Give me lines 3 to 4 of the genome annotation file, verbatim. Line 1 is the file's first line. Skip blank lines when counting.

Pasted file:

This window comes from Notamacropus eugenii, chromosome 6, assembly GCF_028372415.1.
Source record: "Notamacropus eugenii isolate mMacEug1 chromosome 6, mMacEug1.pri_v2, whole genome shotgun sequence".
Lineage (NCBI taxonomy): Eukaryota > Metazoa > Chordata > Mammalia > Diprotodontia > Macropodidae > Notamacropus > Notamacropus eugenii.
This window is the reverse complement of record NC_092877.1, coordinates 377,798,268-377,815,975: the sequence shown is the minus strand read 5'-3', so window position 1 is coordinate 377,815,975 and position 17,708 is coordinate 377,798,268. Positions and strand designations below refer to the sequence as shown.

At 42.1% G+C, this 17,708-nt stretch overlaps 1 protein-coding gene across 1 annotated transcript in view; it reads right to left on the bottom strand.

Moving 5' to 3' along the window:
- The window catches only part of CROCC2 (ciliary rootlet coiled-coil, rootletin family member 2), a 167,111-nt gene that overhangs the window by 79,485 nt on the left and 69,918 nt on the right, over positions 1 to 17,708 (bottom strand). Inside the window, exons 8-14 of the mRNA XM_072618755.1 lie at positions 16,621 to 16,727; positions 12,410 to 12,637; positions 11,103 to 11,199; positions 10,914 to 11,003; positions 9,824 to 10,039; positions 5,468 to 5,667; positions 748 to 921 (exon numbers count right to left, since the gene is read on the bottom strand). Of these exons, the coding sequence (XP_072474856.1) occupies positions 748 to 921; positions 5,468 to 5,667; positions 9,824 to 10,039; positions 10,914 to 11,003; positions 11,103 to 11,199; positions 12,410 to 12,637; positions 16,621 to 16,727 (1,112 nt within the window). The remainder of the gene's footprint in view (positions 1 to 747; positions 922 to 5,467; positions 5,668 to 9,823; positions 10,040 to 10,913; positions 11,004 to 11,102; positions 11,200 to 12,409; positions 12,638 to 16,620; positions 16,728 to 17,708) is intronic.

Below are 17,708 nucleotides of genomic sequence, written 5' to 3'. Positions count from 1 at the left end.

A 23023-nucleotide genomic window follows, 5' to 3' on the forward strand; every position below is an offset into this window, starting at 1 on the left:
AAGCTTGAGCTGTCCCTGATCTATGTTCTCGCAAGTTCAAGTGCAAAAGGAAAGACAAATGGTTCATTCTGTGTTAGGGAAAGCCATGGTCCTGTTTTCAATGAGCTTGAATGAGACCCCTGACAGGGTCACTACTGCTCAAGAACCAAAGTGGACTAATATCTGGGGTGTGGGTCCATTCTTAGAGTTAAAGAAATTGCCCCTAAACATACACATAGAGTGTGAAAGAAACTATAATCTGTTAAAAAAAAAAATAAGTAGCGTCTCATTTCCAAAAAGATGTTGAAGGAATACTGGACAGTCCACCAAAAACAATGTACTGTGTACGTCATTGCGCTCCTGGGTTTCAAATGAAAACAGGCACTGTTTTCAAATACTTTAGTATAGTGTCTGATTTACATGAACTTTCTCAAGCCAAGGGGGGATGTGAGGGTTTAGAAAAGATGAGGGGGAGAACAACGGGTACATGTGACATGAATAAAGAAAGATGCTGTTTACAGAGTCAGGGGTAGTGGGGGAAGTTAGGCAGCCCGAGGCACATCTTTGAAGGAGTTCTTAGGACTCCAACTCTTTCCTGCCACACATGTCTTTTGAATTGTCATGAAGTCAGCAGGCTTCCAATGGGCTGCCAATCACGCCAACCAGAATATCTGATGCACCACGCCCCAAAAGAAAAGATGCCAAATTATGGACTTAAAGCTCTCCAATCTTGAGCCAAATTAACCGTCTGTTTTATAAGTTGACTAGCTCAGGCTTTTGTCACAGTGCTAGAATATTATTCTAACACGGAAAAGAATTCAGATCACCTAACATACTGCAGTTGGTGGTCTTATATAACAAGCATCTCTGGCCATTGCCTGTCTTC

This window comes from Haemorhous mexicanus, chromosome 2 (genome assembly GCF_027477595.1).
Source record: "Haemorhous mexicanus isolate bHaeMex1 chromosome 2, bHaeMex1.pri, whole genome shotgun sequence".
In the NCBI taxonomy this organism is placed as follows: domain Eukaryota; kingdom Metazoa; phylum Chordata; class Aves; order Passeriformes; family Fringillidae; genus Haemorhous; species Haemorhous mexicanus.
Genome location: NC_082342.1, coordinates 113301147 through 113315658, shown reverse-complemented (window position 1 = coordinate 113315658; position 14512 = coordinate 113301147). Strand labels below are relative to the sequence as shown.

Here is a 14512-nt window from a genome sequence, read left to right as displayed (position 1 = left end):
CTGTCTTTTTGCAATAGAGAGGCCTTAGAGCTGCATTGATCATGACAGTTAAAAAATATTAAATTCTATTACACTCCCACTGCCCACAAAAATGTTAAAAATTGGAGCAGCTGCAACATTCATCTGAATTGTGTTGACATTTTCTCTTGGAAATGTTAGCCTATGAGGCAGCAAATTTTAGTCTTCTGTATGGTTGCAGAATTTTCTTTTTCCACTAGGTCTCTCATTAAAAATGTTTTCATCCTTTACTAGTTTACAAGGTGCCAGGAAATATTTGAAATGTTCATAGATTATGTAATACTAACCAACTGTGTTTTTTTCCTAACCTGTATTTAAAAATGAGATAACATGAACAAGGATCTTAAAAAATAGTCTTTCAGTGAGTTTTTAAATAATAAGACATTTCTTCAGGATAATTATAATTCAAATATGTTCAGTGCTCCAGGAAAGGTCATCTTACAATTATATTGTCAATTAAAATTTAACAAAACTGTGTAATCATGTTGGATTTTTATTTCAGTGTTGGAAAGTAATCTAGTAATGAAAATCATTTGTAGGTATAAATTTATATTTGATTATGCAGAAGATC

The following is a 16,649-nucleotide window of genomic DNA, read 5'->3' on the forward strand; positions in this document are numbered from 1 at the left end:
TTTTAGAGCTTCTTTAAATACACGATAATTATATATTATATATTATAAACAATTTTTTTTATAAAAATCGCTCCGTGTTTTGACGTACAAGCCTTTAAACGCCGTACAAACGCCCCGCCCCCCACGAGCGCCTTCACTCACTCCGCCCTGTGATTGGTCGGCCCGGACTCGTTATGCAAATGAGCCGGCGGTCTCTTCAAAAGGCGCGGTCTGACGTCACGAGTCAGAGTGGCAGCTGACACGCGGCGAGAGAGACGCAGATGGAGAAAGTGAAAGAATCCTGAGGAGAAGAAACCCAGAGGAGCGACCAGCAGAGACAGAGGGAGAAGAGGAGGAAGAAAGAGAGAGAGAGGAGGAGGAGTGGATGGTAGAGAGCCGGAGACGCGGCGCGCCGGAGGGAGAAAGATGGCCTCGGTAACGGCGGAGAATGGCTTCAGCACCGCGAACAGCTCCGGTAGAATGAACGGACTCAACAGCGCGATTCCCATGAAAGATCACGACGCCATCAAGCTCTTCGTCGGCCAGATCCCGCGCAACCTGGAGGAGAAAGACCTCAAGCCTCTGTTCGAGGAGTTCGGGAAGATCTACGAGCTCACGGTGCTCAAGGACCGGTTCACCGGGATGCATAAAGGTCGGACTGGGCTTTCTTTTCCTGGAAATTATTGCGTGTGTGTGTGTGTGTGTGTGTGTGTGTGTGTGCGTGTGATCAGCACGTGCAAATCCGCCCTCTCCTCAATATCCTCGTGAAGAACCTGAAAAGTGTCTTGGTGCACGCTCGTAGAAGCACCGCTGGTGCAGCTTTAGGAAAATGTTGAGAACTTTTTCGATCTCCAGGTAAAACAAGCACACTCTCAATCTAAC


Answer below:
Lineage (NCBI taxonomy): Eukaryota > Metazoa > Chordata > Mammalia > Diprotodontia > Macropodidae > Notamacropus > Notamacropus eugenii.
This window is the reverse complement of record NC_092877.1, coordinates 377,798,268-377,815,975: the sequence shown is the minus strand read 5'-3', so window position 1 is coordinate 377,815,975 and position 17,708 is coordinate 377,798,268. Positions and strand designations below refer to the sequence as shown.